Jon Davis has achieved full lift-off with the launch of his sophomore release – Open Shore – a powerful, 11-track album underlining his distinctive skills as a gifted singer, an accomplished player and arranger and an extremely talented songwriter.
A classically-trained singer and jazz pianist, Davis first displayed his strengths with a painterly ability to translate human emotion into delicate aural canvasses of light blue steel and shale grey. A writer first, Jon poses many questions and, through introspective lyrics, invites the listener to dig for answers. Possessed of a delicate, almost chameleonic voice, you can hear distant similarities in style from James Taylor to Nick Drake, Coldplay’s Chris Martin to Lindsey Buckingham. Yet no one here reveals the degree of intimacy that Davis does in his lyrical approach.
Having endured a traumatic head injury in ’06, Davis found himself hurtling along a path towards healing – moving past personal hardships to arrive at a destination where obstacles become opportunities. As a result of this growth, Open Shore continues to reveal vibrant new shades of light and departures from the expected.
Davis is a rich talent in full bloom, colouring this disc with a full complement of smart, insightful language across hook-laden songs caressing jazz with an indie-seasoned rock edge, leavened with strong elements of fluff-free pop. This hybrid keeps his messages percolating in your head long after the songs are over.
Having surmounted many of his own obstacles, Davis unlocks those doors which often prevent us from finding fresh opportunities and endless possibility. You can hear this in the opening track – “Overcome”. Wrapped in a buoyant, James Taylor-esque joie de vivre, it firmly positions Davis as having cleared the shadows by moving into the light. Consider “The Prince’s Shadow” – a song whose lyrics combat despair as its aggressive hook reveals the singer front and centre.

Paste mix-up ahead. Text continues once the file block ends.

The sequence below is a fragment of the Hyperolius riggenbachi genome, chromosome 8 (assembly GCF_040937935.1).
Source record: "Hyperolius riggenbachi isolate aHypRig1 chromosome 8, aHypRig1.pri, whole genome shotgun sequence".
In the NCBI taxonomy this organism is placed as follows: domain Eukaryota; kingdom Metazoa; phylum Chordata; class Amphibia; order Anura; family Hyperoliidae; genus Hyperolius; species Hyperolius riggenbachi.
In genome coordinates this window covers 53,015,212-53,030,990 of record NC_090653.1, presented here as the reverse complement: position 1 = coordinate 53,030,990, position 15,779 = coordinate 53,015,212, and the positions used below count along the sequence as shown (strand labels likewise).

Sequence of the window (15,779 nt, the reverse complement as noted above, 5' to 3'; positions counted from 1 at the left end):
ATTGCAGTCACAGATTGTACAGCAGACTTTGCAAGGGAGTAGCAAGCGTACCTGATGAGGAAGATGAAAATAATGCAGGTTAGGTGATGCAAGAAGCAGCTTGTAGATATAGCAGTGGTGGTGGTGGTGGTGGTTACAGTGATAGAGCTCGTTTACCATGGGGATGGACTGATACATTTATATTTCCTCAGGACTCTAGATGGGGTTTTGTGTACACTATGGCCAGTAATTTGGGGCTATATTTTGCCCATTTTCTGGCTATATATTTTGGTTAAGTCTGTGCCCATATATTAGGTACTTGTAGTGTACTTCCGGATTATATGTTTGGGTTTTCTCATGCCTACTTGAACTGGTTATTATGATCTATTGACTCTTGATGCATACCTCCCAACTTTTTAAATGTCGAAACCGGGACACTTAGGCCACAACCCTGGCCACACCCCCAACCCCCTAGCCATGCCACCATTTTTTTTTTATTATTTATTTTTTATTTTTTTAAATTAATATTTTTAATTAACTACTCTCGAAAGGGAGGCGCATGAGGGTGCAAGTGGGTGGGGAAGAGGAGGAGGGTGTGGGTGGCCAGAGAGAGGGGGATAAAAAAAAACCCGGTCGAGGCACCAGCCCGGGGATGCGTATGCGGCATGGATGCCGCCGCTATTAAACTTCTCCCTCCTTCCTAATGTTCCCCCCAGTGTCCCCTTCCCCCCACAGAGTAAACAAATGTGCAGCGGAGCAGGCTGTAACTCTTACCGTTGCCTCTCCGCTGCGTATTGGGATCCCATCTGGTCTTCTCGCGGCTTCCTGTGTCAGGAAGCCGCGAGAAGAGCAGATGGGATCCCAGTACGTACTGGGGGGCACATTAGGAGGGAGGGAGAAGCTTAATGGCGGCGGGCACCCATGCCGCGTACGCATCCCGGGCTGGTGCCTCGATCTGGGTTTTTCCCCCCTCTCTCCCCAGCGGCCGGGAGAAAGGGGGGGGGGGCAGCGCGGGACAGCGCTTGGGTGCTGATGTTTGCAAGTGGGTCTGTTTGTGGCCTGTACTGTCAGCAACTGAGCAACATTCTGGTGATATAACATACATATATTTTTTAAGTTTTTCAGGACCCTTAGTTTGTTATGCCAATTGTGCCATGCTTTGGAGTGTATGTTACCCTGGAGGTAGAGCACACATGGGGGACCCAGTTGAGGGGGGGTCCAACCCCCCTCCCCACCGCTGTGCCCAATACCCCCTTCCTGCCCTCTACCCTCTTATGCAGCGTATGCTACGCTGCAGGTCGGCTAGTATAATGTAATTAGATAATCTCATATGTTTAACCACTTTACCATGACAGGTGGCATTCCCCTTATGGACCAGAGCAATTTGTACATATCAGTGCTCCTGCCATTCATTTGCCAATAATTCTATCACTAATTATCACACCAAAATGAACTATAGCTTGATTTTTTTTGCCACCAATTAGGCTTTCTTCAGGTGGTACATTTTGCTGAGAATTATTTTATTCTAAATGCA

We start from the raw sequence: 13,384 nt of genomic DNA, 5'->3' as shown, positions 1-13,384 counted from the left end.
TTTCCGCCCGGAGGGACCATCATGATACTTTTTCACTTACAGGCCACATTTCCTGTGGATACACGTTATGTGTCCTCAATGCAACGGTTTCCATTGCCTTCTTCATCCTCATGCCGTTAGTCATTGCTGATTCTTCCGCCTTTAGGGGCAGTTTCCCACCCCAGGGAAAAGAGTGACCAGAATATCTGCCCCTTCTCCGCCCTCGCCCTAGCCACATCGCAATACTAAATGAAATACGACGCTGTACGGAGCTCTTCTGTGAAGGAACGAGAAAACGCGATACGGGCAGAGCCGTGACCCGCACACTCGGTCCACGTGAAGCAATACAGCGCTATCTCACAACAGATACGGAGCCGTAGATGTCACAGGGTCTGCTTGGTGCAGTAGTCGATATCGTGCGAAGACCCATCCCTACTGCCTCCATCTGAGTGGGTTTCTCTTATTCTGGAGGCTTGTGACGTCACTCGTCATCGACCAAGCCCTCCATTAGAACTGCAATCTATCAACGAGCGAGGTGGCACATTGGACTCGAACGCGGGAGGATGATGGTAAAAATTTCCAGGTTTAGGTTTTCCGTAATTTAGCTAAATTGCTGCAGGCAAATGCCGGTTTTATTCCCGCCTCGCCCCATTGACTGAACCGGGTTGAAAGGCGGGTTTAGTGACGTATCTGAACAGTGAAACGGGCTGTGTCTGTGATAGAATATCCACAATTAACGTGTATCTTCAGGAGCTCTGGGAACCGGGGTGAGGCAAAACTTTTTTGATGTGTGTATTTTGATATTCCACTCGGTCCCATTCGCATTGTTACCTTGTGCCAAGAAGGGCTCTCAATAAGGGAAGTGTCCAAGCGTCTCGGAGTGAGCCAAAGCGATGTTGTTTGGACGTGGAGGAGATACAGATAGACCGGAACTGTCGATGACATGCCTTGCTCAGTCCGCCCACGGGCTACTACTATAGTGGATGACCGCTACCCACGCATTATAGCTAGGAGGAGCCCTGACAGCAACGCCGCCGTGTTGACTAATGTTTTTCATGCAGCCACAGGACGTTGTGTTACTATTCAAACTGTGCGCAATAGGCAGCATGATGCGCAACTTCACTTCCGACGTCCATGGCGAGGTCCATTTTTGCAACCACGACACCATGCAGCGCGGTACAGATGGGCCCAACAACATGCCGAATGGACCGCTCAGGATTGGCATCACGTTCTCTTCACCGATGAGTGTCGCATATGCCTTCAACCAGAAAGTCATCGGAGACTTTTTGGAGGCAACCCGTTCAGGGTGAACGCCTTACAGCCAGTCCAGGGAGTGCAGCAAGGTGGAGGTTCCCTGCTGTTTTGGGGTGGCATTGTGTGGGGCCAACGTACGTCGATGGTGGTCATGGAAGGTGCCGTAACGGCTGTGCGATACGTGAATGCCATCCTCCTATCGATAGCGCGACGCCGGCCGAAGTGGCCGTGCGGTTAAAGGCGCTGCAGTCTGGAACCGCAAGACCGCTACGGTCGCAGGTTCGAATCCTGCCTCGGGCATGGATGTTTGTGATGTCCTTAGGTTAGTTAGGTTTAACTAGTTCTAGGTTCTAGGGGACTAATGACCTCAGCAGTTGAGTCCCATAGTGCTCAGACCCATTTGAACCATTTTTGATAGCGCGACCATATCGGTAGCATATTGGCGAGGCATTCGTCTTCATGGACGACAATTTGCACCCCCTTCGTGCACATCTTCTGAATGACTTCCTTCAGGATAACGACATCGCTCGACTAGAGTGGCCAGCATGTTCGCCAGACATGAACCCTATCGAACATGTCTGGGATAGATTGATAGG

On “The Streets Aren’t Paved”, the singer-songwriter takes an even more assertive lead singer role, illuminating a direction well worth the taking while driving home his highly expressive lyrical content even further.
Davis presents “After The Birds” as a heartfelt paean to balancing needs over our wants. His soft singing voice, reminiscent of the late Kenny Rankin, sets its sparse presentation into motion as a moody, sweeping soundscape before it spins out of control in the vein of “Aladdin Sane”.
Counter this with the timeless poetry of Thomas More in “If All Those Endearing Young Charms” as Davis’ gentle, acoustic guitar-driven approach rekindles Nick Drake – his solemn, weathered vocal hitting home his transformation of More’s words depicting the power of love over appearances.
Through Open Shore, Jon Davis challenges how we view our world and what we can do to make it better. It’s an uplifting wake-up call that’s as reassuring as the gentle, forever lapping of the waves, offering us the encouragement we need to get past personal trials by showing us how to – as he does in “The Scarecrow and the Sunflower” – touch the beauty.